This product was provided by Criterion for the purpose of this review. All opinions are our own.
The Criterion edition of Michael Haneke’s Funny Games includes, among its special features, new interviews filmed with Haneke and actor Arno Frisch, in which they discuss the production and release of the film. Both of them mention the movie’s premiere at the Cannes Film Festival in 1997, recalling numerous walkouts therein and the immediate controversy that erupted.
Haneke has long worn the polarized reception of his indictment of violence in media and the audiences that consume it as a badge of honor. But for all that’s been convincingly said – both in defense of and in opposition to this now-infamous tale of two young men (Frisch and Frank Giering) sadistically torturing and killing an affluent, middle-aged couple Anna and George (Susanne Lothar and Ulrich Mühe) and their young son Georgie (Stefan Clapczynski) in their vacation home – there really isn’t much that could meaningfully change minds from one side to the other.
Depending on who you ask, Haneke’s fourth-wall-shattering, knowingly tedious rundown of increasingly heinous acts of violence is either a bracing examination of humanity’s complacent obsession with blood and gore or a display of depravity so purposefully repetitive and ultimately depressing that there’s no compelling reason to actually watch it.
A big part of what keeps Funny Games from breaking through to those naysayers is the feeling that it’s difficult to understand the film’s approach beyond that of mere provocation. Once you understand the rhythm and how Haneke will continually make things more and more unpleasant to make his point about the actual brutality of real-world violence, there’s really nothing else to take away from the harrowing experience.
Having now watched it for the first time in a couple of years, I’ve found that knowing each disturbing development in advance allowed me to focus more on how Haneke uses and upends the tropes of thriller and action genres to make his points, but it’s difficult to understand how meaningful the movie is beyond its carefully curated, grating style. Even the most famous scene, in which a budding revolt staged by Anna, is thwarted by one of the killers picking up a TV remote and rewinding the scene in question, plays to the same effect.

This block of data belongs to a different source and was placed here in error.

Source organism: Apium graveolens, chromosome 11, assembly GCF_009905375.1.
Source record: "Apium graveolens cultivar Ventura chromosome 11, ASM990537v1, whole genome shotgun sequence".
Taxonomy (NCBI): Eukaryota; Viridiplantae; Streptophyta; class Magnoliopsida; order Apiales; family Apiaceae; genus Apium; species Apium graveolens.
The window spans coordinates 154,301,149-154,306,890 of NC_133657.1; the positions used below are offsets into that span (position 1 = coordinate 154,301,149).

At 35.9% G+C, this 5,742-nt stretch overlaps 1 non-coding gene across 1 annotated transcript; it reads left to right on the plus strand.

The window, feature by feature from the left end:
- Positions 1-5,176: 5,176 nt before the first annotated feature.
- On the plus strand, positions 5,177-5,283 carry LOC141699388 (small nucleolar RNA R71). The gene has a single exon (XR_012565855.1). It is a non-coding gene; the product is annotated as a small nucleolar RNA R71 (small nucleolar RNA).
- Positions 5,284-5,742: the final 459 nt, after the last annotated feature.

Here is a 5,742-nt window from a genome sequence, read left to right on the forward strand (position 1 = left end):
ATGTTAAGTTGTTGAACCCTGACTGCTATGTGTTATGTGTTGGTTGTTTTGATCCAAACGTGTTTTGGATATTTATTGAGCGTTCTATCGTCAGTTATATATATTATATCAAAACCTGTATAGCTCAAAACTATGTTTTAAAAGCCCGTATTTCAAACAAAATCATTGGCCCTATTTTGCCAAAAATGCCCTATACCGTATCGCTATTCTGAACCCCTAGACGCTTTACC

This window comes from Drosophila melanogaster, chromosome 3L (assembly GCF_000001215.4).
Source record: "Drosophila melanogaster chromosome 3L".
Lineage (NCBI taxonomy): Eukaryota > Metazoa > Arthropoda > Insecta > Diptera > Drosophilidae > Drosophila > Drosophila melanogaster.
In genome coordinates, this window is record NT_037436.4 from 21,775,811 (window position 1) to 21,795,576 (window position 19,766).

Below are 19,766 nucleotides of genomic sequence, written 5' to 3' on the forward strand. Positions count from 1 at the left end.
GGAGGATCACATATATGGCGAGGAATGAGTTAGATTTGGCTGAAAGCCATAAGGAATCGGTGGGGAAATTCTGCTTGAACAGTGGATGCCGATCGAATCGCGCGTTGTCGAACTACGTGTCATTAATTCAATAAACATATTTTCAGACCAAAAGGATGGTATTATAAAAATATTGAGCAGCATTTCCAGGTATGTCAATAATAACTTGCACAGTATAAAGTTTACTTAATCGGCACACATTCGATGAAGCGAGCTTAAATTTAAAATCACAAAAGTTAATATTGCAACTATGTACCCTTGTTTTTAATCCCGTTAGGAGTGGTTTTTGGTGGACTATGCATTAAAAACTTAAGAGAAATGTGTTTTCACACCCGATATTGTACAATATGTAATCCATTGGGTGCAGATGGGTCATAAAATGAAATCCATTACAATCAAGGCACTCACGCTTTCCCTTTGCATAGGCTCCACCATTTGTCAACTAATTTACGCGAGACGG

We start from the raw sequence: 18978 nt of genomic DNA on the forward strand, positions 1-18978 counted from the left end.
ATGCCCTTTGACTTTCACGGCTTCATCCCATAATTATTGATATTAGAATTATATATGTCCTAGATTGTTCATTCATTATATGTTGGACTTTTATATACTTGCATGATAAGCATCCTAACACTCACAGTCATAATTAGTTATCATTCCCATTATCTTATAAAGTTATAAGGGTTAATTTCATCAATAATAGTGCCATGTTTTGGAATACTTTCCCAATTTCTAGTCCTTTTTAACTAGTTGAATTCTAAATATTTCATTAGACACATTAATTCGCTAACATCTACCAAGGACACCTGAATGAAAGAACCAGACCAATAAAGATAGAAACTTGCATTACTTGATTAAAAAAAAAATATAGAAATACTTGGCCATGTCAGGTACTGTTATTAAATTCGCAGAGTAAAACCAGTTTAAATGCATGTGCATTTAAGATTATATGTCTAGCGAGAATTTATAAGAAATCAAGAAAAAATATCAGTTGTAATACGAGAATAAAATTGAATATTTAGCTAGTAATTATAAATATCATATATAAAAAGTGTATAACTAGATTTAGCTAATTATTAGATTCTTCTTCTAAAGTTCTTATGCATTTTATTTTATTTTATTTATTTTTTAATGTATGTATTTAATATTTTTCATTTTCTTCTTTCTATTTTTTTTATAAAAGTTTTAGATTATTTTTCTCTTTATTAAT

It may be the movie’s most obvious objection to the Hollywood tradition of depicting heroes as invincible beings who always save the day at the last minute, but it’s nothing that hasn’t been pointed out slowly and gradually up to that point anyway. While it might be easy to assume that one’s aversion to the movie may stem from its deeply nihilistic tone or misunderstanding its intentions altogether, it’s just as possible to understand Haneke’s arguments yet simply feel that it’s contained in a package that’s not all that compelling.
Still, this isn’t to say that the film isn’t fascinatingly constructed in its own right. Despite Funny Games’ lofty philosophical aspirations, the cast is startlingly grounded in the moment-to-moment horrors; as Frisch says in his aforementioned interview, the script specifically instructed him and Giering to deliver every line and perform every action without a hint of irony.
And two decades later, the results play every bit as punishing as they’ve always been. Supporters of the film will be satisfied with Criterion’s serviceable, if not game-changing, audio and video restoration. From the first scene, which juxtaposes the family’s listening to light classical music in the car ride to their vacation home against the killers’ penchant for heavy metal, the new transfer ensures that a movie already as ‘in your face’ as this one has somehow found a way to appear even more confrontational.
Critic Bilge Ebiri, writing in the essay published in the edition’s provided leaflet, takes note of the small moments when the film’s interest in the audience’s reaction to its critique of their viewing habits manifest as a series of asides or other moments when the killers directly regard the camera. Haneke leaves no stone unturned transmitting his message through every possible angle and reproach; huge thematic arcs and throwaway details alike play relentlessly through the maelstrom.
But ultimately this is a movie fond of communicating through the loudest details: the choice to run the credits in the biggest, boldest red text imaginable (dutifully recreated on the Blu-ray menu here) sums things up as well as anything else. It’s possible that Haneke felt there was no other way to get through to the viewers he is trying to reach, but once he has them, much like with the events onscreen, there’s little left to do except wait for an inevitable conclusion.
Certainly we haven’t reached the end of the discussions that this movie will initiate, as there’s a perpetual nature to the subject matter and Haneke remains as vital and recognized a filmmaker as ever. This special edition goes a long way in both observing that much time has passed since the film caused that stir at Cannes (indeed, long enough for Haneke to have made a shot-for-shot remake featuring English-speaking actors), but this release is also a nod to the slew of unresolved questions and debates that continue to surround this work. In other words, this is an admirably thorough and context-rich presentation of Funny Games, but if that prospect doesn’t draw your interest to begin with, this Criterion isn’t going to perform any miracles on the movie’s behalf.
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